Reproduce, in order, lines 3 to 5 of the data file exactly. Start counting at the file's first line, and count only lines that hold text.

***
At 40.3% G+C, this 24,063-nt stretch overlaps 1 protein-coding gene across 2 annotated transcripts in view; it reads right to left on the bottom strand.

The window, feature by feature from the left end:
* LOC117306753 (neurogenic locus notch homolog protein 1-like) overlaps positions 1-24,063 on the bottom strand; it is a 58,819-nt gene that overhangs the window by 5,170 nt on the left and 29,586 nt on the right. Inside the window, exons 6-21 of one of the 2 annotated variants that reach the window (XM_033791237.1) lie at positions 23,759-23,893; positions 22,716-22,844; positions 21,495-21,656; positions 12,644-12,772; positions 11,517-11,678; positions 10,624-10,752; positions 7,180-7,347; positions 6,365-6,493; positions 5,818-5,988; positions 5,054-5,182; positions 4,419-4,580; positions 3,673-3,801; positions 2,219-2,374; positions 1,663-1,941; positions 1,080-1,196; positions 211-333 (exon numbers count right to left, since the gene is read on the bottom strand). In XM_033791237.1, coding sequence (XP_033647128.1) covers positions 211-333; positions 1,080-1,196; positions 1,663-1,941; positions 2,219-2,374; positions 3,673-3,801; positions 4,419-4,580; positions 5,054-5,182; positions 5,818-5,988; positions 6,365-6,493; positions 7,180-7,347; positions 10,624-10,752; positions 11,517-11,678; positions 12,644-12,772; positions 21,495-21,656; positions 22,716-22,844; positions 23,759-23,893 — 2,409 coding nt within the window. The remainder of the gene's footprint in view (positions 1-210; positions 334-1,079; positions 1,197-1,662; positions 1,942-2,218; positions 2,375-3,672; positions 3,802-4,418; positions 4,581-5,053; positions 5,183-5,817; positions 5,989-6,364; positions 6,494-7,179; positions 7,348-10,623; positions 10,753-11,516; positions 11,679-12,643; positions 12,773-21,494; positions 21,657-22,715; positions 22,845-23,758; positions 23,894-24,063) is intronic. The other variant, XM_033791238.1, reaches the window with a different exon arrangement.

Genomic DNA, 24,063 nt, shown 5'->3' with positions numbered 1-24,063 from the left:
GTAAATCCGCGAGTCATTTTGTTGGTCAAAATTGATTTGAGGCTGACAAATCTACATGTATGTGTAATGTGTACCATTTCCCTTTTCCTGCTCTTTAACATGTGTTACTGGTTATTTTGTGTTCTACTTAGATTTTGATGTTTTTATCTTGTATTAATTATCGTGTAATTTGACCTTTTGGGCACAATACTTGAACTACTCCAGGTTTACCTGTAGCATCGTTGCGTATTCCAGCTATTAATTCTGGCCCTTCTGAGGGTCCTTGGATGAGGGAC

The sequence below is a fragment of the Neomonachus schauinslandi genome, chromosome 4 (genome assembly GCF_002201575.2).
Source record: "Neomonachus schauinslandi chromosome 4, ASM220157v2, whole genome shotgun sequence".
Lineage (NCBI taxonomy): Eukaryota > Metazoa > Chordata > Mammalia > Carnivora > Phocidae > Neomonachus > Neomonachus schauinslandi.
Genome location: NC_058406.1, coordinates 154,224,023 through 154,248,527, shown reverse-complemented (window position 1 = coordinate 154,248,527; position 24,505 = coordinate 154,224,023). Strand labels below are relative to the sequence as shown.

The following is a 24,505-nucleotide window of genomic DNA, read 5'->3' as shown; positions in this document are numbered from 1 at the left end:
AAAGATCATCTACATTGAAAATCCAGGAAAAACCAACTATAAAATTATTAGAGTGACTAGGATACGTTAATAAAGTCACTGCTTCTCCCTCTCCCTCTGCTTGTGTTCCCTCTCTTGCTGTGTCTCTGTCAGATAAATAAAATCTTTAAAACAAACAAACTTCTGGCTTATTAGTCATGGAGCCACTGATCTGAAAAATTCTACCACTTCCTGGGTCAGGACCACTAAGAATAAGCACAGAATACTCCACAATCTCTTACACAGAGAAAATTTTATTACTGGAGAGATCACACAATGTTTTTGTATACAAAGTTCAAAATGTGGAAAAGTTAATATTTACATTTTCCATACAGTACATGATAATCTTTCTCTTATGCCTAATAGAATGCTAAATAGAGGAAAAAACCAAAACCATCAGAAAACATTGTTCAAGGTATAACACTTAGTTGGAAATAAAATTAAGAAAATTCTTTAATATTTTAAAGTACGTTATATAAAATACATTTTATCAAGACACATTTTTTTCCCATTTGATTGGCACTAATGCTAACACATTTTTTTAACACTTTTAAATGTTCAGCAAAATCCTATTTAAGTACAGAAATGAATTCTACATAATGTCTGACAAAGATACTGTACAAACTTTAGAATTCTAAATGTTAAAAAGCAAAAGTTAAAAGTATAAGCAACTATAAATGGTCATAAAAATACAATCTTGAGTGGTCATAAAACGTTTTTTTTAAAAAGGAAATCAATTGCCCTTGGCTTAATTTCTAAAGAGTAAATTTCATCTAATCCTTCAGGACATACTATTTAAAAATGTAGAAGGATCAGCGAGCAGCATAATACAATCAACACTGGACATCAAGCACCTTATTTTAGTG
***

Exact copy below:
* LOC117306753 (neurogenic locus notch homolog protein 1-like) overlaps positions 1-24,063 on the bottom strand; it is a 58,819-nt gene that overhangs the window by 5,170 nt on the left and 29,586 nt on the right. Inside the window, exons 6-21 of one of the 2 annotated variants that reach the window (XM_033791237.1) lie at positions 23,759-23,893; positions 22,716-22,844; positions 21,495-21,656; positions 12,644-12,772; positions 11,517-11,678; positions 10,624-10,752; positions 7,180-7,347; positions 6,365-6,493; positions 5,818-5,988; positions 5,054-5,182; positions 4,419-4,580; positions 3,673-3,801; positions 2,219-2,374; positions 1,663-1,941; positions 1,080-1,196; positions 211-333 (exon numbers count right to left, since the gene is read on the bottom strand). In XM_033791237.1, coding sequence (XP_033647128.1) covers positions 211-333; positions 1,080-1,196; positions 1,663-1,941; positions 2,219-2,374; positions 3,673-3,801; positions 4,419-4,580; positions 5,054-5,182; positions 5,818-5,988; positions 6,365-6,493; positions 7,180-7,347; positions 10,624-10,752; positions 11,517-11,678; positions 12,644-12,772; positions 21,495-21,656; positions 22,716-22,844; positions 23,759-23,893 — 2,409 coding nt within the window. The remainder of the gene's footprint in view (positions 1-210; positions 334-1,079; positions 1,197-1,662; positions 1,942-2,218; positions 2,375-3,672; positions 3,802-4,418; positions 4,581-5,053; positions 5,183-5,817; positions 5,989-6,364; positions 6,494-7,179; positions 7,348-10,623; positions 10,753-11,516; positions 11,679-12,643; positions 12,773-21,494; positions 21,657-22,715; positions 22,845-23,758; positions 23,894-24,063) is intronic. The other variant, XM_033791238.1, reaches the window with a different exon arrangement.

Genomic DNA, 24,063 nt, shown 5'->3' with positions numbered 1-24,063 from the left:
GTAAATCCGCGAGTCATTTTGTTGGTCAAAATTGATTTGAGGCTGACAAATCTACATGTATGTGTAATGTGTACCATTTCCCTTTTCCTGCTCTTTAACATGTGTTACTGGTTATTTTGTGTTCTACTTAGATTTTGATGTTTTTATCTTGTATTAATTATCGTGTAATTTGACCTTTTGGGCACAATACTTGAACTACTCCAGGTTTACCTGTAGCATCGTTGCGTATTCCAGCTATTAATTCTGGCCCTTCTGAGGGTCCTTGGATGAGGGAC